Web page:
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Synthetic Liquid Fuels Program



The Synthetic Liquid Fuels Program was a program run by the United States Bureau of Mines to create the technology to produce synthetic fuel from coal. It was initiated in 1944 during World War II. The Synthetic Liquid Fuels Act approved on April 5, 1944 authorized the use of $30 million over a five year period for

...the construction and operation of demonstration plants to produce synthetic liquid fuels from coal, oil shales, agricultural and forestry products, and other substances, in order to aid the prosecution of the war, to conserve and increase the oil resources of the Nation, and for other purposes.

Additional recommended knowledge

History

The Bureau of Mines first studied the extraction of oil from oil shale between 1925 - 1928.

Between 1928 and 1944, the Bureau experimented with coal liquefaction by hydrogenation using the Bergius process. A small-scale test unit constructed in 1937 had a 100-pound per day continuous coal feed. The methodologies employed underwent extensive development in this period, delivering significant increases in efficiency, culminating in the Karrick process.

Between 1945 and 1948, new laboratories were constructed near Pittsburgh. A synthetic ammonia plant Louisiana, Missouri (Missouri Ordnance Works) was transferred from the Army to the program in 1945. The plant was converted into a coal hydrogenation test facility. By 1949 the plant could produce 200 barrels of oil a day using the Bergius process.

Part of the personnel were German scientists, who had been extracted from Germany by Operation Paperclip.

In 1948, the program was extended to eight years and funding increased to $60 million. A second facility was constructed at the Louisiana plant, this time using the Fischer-Tropsch process. Completed in 1951, the plant only produced 40,000 gallons of fuel.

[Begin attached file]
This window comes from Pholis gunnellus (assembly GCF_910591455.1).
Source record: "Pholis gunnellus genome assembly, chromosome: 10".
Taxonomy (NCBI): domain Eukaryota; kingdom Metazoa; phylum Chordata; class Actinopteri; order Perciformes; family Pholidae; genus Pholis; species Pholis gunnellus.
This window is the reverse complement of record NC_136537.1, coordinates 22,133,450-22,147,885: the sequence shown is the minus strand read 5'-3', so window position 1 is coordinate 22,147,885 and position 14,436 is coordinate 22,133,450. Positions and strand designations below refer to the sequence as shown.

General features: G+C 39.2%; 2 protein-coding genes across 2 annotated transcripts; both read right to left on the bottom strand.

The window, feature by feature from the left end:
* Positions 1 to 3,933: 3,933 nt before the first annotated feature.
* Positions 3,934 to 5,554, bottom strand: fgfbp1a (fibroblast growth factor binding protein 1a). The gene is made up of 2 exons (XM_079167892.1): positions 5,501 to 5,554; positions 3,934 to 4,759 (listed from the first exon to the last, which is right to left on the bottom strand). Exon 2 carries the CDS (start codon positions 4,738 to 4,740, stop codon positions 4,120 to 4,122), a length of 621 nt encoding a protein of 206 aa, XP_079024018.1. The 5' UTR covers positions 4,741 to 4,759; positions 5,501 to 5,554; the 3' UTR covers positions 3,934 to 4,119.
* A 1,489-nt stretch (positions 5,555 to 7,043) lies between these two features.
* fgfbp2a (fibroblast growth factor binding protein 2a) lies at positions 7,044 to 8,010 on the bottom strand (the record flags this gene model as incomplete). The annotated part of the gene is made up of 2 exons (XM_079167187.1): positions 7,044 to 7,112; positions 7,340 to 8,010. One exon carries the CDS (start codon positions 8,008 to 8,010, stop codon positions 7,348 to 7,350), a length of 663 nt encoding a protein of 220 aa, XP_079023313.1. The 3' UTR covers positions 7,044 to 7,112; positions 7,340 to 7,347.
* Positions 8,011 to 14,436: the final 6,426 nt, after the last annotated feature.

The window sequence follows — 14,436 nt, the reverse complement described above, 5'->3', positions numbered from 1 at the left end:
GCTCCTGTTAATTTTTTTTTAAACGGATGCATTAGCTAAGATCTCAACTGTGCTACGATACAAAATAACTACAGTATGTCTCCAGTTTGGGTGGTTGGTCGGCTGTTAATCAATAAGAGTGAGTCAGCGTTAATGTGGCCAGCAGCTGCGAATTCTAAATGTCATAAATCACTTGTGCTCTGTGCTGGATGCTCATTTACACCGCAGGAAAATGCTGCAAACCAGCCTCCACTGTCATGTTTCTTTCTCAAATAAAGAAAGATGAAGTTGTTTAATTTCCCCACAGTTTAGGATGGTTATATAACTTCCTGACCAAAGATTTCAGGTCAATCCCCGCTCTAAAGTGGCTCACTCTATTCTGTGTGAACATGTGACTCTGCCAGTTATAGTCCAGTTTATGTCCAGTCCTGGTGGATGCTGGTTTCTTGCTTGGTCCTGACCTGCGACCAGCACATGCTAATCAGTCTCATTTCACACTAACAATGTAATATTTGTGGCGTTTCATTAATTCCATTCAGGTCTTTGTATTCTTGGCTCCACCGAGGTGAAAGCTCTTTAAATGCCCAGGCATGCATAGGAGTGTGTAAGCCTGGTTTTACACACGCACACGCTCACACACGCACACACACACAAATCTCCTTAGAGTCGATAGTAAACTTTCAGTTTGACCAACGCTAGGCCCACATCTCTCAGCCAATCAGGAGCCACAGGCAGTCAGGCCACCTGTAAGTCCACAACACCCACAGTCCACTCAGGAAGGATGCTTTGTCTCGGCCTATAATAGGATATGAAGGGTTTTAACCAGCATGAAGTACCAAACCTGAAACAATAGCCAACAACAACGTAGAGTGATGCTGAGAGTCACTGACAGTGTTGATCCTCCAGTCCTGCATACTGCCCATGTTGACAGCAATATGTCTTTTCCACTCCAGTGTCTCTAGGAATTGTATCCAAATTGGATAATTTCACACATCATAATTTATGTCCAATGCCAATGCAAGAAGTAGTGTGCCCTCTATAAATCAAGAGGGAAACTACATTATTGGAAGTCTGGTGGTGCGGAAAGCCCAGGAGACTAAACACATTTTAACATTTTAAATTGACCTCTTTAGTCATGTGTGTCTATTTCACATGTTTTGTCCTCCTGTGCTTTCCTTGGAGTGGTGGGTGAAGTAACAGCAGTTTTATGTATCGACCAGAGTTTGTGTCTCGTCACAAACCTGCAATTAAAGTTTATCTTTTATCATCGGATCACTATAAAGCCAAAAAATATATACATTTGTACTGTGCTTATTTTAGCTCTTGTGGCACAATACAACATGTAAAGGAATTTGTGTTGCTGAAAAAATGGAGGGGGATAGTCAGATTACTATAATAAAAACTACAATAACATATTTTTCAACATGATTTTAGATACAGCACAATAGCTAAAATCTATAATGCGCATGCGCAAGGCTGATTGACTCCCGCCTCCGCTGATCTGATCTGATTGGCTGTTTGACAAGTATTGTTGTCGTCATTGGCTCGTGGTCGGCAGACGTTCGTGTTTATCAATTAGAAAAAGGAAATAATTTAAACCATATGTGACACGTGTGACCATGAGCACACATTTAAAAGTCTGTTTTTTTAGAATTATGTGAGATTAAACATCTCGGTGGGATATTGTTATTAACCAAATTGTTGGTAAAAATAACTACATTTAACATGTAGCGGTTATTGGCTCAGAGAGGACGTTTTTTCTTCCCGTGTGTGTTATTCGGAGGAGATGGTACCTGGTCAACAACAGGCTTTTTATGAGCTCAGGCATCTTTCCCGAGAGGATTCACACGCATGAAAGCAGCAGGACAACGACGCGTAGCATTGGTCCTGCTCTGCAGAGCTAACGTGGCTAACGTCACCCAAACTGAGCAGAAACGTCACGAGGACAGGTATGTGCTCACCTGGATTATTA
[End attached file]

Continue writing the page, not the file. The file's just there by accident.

In 1953 the new Republican-led House Appropriations Committee ended funding for the research and the Missouri plant was returned to the Department of the Army.

In 1979, after the second oil crisis, the U.S. Congress approves the Energy Security Act forming the Synthetic Fuels Corporation and authorizes up to $88 million for synthetic fuels projects.

In 1985 Congress abolished the Synthetic Liquid Fuels Program after 40 years and total spending of $8 billion.

See also

References

  • The Early Days of Coal Research at the U.S. Department of Energy site.
  • You Don’t Need Oil To Make Fuel
  • Review on Oil shale data
  • German Synthetic Fuels Scientists
  • The Bureau of Mines Synthetic Liquid Fuels Program 1944-55 Part 1 Oil From Coal
  • A magic way to make billions (TIME Magazine, February 2006)
 
This article is licensed under the GNU Free Documentation License. It uses material from the Wikipedia article "Synthetic_Liquid_Fuels_Program". A list of authors is available in Wikipedia.
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